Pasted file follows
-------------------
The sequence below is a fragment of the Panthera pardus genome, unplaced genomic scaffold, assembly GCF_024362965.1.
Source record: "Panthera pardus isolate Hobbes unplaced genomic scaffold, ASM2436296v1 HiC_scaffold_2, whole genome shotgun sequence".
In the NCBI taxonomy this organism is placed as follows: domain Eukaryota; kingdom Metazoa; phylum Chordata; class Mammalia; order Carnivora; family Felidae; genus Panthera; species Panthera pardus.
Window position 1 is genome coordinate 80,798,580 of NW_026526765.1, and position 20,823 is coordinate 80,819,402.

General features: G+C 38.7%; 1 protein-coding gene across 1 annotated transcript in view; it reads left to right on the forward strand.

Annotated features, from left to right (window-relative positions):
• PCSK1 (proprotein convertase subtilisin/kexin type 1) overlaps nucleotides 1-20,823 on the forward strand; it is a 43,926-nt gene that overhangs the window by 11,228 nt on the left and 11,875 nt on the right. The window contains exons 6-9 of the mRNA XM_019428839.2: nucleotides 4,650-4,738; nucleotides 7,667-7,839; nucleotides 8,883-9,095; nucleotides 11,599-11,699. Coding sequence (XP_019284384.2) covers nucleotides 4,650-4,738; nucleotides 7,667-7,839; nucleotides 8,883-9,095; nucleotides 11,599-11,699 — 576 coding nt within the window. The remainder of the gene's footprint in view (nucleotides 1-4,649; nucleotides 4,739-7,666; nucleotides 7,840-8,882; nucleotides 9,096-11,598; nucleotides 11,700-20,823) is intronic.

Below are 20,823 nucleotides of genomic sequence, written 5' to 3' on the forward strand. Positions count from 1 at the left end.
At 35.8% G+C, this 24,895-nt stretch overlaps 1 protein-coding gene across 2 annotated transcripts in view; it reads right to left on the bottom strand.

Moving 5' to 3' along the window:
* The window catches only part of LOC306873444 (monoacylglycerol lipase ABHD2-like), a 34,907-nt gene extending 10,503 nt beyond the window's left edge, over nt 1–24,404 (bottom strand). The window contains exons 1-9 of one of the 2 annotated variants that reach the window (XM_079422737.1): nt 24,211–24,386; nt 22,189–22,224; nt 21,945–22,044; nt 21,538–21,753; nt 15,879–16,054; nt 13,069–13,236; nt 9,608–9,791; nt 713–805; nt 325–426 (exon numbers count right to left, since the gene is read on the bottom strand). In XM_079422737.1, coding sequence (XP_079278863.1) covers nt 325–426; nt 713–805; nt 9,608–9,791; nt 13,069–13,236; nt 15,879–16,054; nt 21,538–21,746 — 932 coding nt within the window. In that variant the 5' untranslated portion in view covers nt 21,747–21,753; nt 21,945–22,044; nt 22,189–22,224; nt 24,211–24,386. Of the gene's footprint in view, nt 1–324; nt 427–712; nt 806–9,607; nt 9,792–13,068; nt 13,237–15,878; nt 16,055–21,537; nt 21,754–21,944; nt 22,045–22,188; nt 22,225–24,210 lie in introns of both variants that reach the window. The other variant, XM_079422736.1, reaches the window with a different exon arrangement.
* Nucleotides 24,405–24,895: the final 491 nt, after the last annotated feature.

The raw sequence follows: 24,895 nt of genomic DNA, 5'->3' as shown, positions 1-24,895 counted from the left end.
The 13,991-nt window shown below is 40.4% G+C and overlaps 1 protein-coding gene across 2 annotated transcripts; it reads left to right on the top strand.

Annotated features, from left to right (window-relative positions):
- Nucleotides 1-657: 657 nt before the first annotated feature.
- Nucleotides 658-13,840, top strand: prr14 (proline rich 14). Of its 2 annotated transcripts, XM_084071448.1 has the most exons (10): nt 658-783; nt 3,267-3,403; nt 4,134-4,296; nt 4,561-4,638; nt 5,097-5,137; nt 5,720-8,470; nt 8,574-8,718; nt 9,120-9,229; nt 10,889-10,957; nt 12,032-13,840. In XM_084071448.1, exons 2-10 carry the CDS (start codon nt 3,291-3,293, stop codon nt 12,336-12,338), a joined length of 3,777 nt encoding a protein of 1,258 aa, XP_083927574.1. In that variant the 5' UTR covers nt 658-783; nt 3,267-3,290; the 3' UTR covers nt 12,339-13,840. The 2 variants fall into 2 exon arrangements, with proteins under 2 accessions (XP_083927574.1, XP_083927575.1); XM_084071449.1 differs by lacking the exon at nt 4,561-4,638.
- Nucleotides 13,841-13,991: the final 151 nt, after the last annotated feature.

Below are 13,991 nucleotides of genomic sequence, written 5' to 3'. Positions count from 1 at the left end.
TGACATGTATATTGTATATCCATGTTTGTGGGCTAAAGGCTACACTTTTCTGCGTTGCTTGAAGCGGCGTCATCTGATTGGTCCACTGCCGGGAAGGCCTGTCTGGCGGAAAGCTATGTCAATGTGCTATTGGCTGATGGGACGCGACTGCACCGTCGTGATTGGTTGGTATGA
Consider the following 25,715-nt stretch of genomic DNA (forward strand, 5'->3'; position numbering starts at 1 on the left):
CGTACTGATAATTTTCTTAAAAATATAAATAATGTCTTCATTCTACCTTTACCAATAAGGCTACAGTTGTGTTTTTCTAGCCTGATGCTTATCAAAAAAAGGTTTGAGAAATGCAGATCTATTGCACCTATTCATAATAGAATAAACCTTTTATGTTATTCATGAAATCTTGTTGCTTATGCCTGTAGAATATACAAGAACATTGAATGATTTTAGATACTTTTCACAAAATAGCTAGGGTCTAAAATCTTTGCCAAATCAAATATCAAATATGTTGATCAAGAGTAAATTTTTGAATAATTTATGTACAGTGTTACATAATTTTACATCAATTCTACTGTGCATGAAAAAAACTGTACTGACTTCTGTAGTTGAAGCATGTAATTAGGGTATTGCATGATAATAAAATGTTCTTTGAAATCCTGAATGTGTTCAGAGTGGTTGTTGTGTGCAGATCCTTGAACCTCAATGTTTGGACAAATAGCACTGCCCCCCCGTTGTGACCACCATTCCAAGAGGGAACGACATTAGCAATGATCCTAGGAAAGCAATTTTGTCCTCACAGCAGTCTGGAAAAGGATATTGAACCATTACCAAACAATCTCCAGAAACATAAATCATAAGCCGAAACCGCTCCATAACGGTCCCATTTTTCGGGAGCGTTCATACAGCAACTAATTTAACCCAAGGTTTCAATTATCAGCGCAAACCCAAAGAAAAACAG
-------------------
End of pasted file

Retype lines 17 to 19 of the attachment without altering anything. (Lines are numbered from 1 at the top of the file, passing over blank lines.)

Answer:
- Nucleotides 658-13,840, top strand: prr14 (proline rich 14). Of its 2 annotated transcripts, XM_084071448.1 has the most exons (10): nt 658-783; nt 3,267-3,403; nt 4,134-4,296; nt 4,561-4,638; nt 5,097-5,137; nt 5,720-8,470; nt 8,574-8,718; nt 9,120-9,229; nt 10,889-10,957; nt 12,032-13,840. In XM_084071448.1, exons 2-10 carry the CDS (start codon nt 3,291-3,293, stop codon nt 12,336-12,338), a joined length of 3,777 nt encoding a protein of 1,258 aa, XP_083927574.1. In that variant the 5' UTR covers nt 658-783; nt 3,267-3,290; the 3' UTR covers nt 12,339-13,840. The 2 variants fall into 2 exon arrangements, with proteins under 2 accessions (XP_083927574.1, XP_083927575.1); XM_084071449.1 differs by lacking the exon at nt 4,561-4,638.
- Nucleotides 13,841-13,991: the final 151 nt, after the last annotated feature.

Below are 13,991 nucleotides of genomic sequence, written 5' to 3'. Positions count from 1 at the left end.